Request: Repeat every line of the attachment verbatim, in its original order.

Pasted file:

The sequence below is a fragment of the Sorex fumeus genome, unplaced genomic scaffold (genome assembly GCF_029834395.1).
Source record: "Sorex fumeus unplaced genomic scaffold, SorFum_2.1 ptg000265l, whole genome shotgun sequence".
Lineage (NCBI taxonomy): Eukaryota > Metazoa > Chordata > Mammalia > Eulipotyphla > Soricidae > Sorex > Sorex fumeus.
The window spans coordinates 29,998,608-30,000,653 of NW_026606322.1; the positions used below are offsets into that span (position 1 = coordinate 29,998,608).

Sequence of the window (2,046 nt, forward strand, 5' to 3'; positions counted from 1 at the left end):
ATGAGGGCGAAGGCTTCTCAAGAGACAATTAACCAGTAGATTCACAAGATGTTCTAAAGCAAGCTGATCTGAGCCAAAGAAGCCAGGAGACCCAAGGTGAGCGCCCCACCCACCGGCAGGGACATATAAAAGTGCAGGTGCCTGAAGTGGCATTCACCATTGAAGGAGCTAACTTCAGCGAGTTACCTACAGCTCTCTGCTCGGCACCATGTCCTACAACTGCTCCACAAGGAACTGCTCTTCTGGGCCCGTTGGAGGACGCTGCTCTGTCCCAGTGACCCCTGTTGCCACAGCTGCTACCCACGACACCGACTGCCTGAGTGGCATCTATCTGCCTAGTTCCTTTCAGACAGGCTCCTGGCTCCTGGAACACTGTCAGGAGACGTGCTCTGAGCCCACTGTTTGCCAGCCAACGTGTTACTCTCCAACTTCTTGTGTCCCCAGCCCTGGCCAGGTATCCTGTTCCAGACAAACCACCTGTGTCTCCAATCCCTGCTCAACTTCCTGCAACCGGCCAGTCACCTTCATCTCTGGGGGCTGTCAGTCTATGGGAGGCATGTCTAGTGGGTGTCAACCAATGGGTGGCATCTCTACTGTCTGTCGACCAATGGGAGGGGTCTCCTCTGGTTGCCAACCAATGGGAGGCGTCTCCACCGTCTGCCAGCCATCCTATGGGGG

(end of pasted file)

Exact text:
The sequence below is a fragment of the Sorex fumeus genome, unplaced genomic scaffold (genome assembly GCF_029834395.1).
Source record: "Sorex fumeus unplaced genomic scaffold, SorFum_2.1 ptg000265l, whole genome shotgun sequence".
Lineage (NCBI taxonomy): Eukaryota > Metazoa > Chordata > Mammalia > Eulipotyphla > Soricidae > Sorex > Sorex fumeus.
The window spans coordinates 29,998,608-30,000,653 of NW_026606322.1; the positions used below are offsets into that span (position 1 = coordinate 29,998,608).

Sequence of the window (2,046 nt, forward strand, 5' to 3'; positions counted from 1 at the left end):
ATGAGGGCGAAGGCTTCTCAAGAGACAATTAACCAGTAGATTCACAAGATGTTCTAAAGCAAGCTGATCTGAGCCAAAGAAGCCAGGAGACCCAAGGTGAGCGCCCCACCCACCGGCAGGGACATATAAAAGTGCAGGTGCCTGAAGTGGCATTCACCATTGAAGGAGCTAACTTCAGCGAGTTACCTACAGCTCTCTGCTCGGCACCATGTCCTACAACTGCTCCACAAGGAACTGCTCTTCTGGGCCCGTTGGAGGACGCTGCTCTGTCCCAGTGACCCCTGTTGCCACAGCTGCTACCCACGACACCGACTGCCTGAGTGGCATCTATCTGCCTAGTTCCTTTCAGACAGGCTCCTGGCTCCTGGAACACTGTCAGGAGACGTGCTCTGAGCCCACTGTTTGCCAGCCAACGTGTTACTCTCCAACTTCTTGTGTCCCCAGCCCTGGCCAGGTATCCTGTTCCAGACAAACCACCTGTGTCTCCAATCCCTGCTCAACTTCCTGCAACCGGCCAGTCACCTTCATCTCTGGGGGCTGTCAGTCTATGGGAGGCATGTCTAGTGGGTGTCAACCAATGGGTGGCATCTCTACTGTCTGTCGACCAATGGGAGGGGTCTCCTCTGGTTGCCAACCAATGGGAGGCGTCTCCACCGTCTGCCAGCCATCCTATGGGGG